This year’s general election was considered to be an unprecedented one as it saw an influx of young and first-time voters casting their ballots, all thanks to the UNDI18 bill which lowered the eligibility age from 21 to 18 years old.
But with GE15 all done and dusted, some have blamed UNDI18 for Perikatan Nasional’s (PN), particularly PAS, rise in several states. On the other hand, some said that the lack of education on voting issues was the cause, not the law.
UNDI18 shouldn’t have been allowed. These tiktokers are getting all their facts mixed up & everything is now emotionally charged. Their brains aren’t even fully developed yet 😭 tetiber nak bising pasal 13 Mei. You wanna be treated like an adult then act like one 😤 #PRU15 #GE15— RS (@rcs9205) November 21, 2022
Stop blaming #Undi18 for the polling results. They exercised their rights. Blame the party for not communicating and educating it well to them. I believe 18 year olds are adults and they can think for themselves #GE15 #PRU15— Megat Danial ⚒️ (@megatdanial) November 19, 2022
As the debate rages on over whether UNDI18 had done more harm than good, there’s one kind of ballots that Malaysians tend to overlook – postal votes by Malaysians living or studying overseas.
WeirdKaya spoke to a group of Malaysians currently in the UK and Eire on how they came together under the Vote Malaysia (@votemalaysiauke) movement to ensure their votes were counted in for GE15.
Out of sight, but not out of mind
Speaking to WeirdKaya, Twitter user @jrkf_ said the initiative began on Sept 21st, when seven Malaysian student groups got together in anticipation of GE15 with the aim of making postal voting free and accessible for the Malaysian diaspora in the UK.
The effort was spearheaded by @UKEC, a collaboration between 77 Malaysian societies across the UK and Ireland.
These societies came from world-famous institutions such as Oxford University, University of Cambridge, Imperial College London, University of Edinburgh, University of Warwick, University of Glasgow and Cardiff University.
From there, they banded together and began setting up voting booths in these universities for Malaysians to cast their ballots.
“This was purely an initiative by the student for the students. While the UK High Commission of Malaysia and Education Malaysia London gave their support for the initiative, but all of the planning and execution were 100% done by the students,” he said.
Legalizing their votes
Over the course of three months, the team spent hours in meetings and developing a detailed plan to launch 58 collection centres on Nov 15 across 51 locations in the UK and Ireland.
They also created a compliance policy with @KPUM79‘s assistance to ensure that there was transparency throughout the process.
To make sure that their votes would be counted in, they corresponded with the UNDI18 committee in order to stay connected with relevant government organizations and the Election Commission (EC).
Vote Malaysia’s team also organised 15 workshops across 13 regions in the UK and Ireland to educate their fellow countrymen about their political rights in the voting process.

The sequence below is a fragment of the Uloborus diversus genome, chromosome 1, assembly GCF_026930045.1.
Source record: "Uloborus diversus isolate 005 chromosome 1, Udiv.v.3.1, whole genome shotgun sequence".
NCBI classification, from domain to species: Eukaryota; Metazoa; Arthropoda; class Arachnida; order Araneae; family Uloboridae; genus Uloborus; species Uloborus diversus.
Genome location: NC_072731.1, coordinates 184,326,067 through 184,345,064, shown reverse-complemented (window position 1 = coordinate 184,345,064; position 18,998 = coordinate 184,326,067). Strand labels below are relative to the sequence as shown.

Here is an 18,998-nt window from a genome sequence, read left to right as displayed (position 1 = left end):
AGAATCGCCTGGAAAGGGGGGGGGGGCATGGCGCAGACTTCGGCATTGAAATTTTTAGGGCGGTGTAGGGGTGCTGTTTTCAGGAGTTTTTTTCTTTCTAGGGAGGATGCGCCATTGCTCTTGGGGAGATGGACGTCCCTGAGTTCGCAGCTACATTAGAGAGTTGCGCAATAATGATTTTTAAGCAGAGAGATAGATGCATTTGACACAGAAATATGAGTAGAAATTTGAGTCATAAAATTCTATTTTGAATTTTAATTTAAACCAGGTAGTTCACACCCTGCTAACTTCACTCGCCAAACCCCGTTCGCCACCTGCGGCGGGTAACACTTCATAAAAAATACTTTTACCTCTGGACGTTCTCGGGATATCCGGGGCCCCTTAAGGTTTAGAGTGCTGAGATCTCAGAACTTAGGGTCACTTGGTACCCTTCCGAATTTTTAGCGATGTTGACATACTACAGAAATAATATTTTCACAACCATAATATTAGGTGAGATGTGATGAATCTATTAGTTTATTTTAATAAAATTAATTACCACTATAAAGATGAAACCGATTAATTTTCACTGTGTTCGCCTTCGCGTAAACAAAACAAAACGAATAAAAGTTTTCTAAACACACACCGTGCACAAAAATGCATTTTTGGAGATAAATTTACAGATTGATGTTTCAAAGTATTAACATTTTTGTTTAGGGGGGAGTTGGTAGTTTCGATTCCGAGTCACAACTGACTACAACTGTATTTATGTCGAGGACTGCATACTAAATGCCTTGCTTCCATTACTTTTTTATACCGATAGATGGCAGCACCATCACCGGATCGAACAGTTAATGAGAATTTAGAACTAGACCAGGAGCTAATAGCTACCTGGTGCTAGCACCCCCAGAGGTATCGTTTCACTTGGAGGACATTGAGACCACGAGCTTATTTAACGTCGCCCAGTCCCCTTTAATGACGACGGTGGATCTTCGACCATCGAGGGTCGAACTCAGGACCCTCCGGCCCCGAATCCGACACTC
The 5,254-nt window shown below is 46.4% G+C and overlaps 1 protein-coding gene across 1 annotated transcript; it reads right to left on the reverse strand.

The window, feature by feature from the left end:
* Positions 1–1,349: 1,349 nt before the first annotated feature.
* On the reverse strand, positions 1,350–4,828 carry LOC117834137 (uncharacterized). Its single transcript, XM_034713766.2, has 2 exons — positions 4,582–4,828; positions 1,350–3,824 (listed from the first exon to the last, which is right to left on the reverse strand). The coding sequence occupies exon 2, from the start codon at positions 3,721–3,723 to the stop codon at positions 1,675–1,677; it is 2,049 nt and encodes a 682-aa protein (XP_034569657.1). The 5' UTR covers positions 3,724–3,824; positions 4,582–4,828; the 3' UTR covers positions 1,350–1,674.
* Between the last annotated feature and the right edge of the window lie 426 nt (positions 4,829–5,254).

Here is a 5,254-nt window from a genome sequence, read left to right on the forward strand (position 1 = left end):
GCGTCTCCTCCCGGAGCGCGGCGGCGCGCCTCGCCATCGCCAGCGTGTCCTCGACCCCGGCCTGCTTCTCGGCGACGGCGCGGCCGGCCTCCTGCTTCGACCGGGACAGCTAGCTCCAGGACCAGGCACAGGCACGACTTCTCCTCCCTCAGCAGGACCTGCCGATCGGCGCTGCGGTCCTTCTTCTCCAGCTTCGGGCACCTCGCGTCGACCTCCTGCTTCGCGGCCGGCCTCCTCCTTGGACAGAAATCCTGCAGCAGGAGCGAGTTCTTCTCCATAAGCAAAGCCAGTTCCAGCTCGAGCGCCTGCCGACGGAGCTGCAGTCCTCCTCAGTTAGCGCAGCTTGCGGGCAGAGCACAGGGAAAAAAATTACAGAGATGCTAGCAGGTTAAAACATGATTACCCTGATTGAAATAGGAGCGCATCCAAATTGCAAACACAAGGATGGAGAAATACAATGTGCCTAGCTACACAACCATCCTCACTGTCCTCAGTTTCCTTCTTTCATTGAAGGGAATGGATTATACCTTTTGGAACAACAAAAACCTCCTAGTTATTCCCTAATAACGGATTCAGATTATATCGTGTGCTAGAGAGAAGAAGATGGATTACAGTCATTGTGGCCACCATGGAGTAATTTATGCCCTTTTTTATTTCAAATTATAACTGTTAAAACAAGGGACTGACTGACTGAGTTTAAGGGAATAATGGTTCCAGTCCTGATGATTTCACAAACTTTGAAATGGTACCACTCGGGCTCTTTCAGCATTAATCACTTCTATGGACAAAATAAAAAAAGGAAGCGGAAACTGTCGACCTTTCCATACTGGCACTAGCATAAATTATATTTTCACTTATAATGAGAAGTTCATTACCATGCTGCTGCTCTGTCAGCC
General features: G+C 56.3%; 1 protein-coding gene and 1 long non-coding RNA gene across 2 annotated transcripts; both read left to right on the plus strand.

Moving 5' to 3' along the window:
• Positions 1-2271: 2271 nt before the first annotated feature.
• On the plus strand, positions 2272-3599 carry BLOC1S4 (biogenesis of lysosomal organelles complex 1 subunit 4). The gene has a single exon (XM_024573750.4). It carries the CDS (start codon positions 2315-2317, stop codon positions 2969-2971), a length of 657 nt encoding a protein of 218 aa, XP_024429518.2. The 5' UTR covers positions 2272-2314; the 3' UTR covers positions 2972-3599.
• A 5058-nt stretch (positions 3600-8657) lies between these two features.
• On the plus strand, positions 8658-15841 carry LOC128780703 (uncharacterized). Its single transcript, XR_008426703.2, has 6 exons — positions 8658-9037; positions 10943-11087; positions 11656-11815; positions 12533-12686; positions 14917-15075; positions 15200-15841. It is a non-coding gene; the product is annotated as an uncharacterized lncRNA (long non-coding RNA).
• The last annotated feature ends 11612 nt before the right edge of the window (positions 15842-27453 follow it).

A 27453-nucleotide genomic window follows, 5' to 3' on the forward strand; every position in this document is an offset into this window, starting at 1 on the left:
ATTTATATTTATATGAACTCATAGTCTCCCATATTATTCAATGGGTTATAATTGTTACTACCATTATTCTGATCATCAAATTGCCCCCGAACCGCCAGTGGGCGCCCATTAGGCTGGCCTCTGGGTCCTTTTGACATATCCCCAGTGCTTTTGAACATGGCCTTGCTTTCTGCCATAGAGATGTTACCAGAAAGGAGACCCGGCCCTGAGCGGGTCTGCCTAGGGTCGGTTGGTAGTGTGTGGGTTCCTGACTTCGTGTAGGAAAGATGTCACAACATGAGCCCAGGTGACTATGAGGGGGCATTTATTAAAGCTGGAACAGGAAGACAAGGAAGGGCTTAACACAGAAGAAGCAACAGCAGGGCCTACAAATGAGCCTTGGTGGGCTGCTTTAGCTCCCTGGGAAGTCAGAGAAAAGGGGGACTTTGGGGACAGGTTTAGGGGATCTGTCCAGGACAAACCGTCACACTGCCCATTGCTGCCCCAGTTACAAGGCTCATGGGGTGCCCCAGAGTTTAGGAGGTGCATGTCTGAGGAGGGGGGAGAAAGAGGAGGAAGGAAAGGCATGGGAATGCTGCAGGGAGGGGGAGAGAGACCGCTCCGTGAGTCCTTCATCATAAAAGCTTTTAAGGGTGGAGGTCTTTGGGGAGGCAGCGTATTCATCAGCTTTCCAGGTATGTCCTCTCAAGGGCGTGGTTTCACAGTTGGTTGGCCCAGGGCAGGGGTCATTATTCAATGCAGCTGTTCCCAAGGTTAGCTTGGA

They even came up with their own advocacy and marketing materials which were gleaned from official guidelines made available to the public on websites and the SPR.
When asked whether there were Malaysians who didn’t want to vote, @jrkf_ said that it wasn’t the case at all.
“As most Malaysian students here were voting for the first time, they were extremely excited to exercise their democratic rights.
“There were even some who changed their minds after attending our postal voting workshops,” he said.
Trials and tribulations
As it is with any feel-good story, there were some challenges that laid ahead for the team.
One of the biggest issues faced by Vote Malaysia’s committee’s was that many Malaysian students in the UK had not received their ballot paper.
We did a survey and found out that as of Nov 13, 32% of Malaysians had not received their ballot paper.
“So, on that same night, we held an emergency meeting with all participating Malaysian societies for seven hours to convince them to open the collection centres for one more day, as opposed to the initial plan where the final day was on Nov 15.
Thankfully, the team received an overwhelmingly positive response and 36 more collection centres were opened.
At the end, Vote Malaysia collected 6,932 postal votes and took them back to Malaysia via two flights, one by @jrkf_ himself and another by his friend Jonathan.
While @jrkf_ admitted that it was rather tough keeping updated with GE15 results from another country, he said that they were greatly assisted by a think-tank names IDEA Belia who kept them updated constantly.
“Throughout our initiative, we have been fully non-partisan to ensure everyone can make their informed decisions and we are only helping to spread the knowledge and resources available.”
‘If it’s not us, who will?’
Despite the odds that seemed to stacked against the Vote Malaysia team, @jrkf_ said that it hadn’t dampened the team’s drive to ensure every Malaysian had the chance to vote.
“We realise that postal voting is expensive, where it can cost up to 30£ (RM162) to send back the ballots on our own and might demotivate some who may want to vote.
But if we don’t do something, who will?
@jrkf_ added that no matter the distance, Malaysian students will always keep their hopes for the country’s future close to their hearts.
“The Malaysian students in the UK understand the importance of voting. Even if we are thousands of miles away, we still have a special heart for where we come from, that is Malaysia.”
Special thanks to @jkrf_ and the rest of the @votemalaysiauke team for sharing their story with us!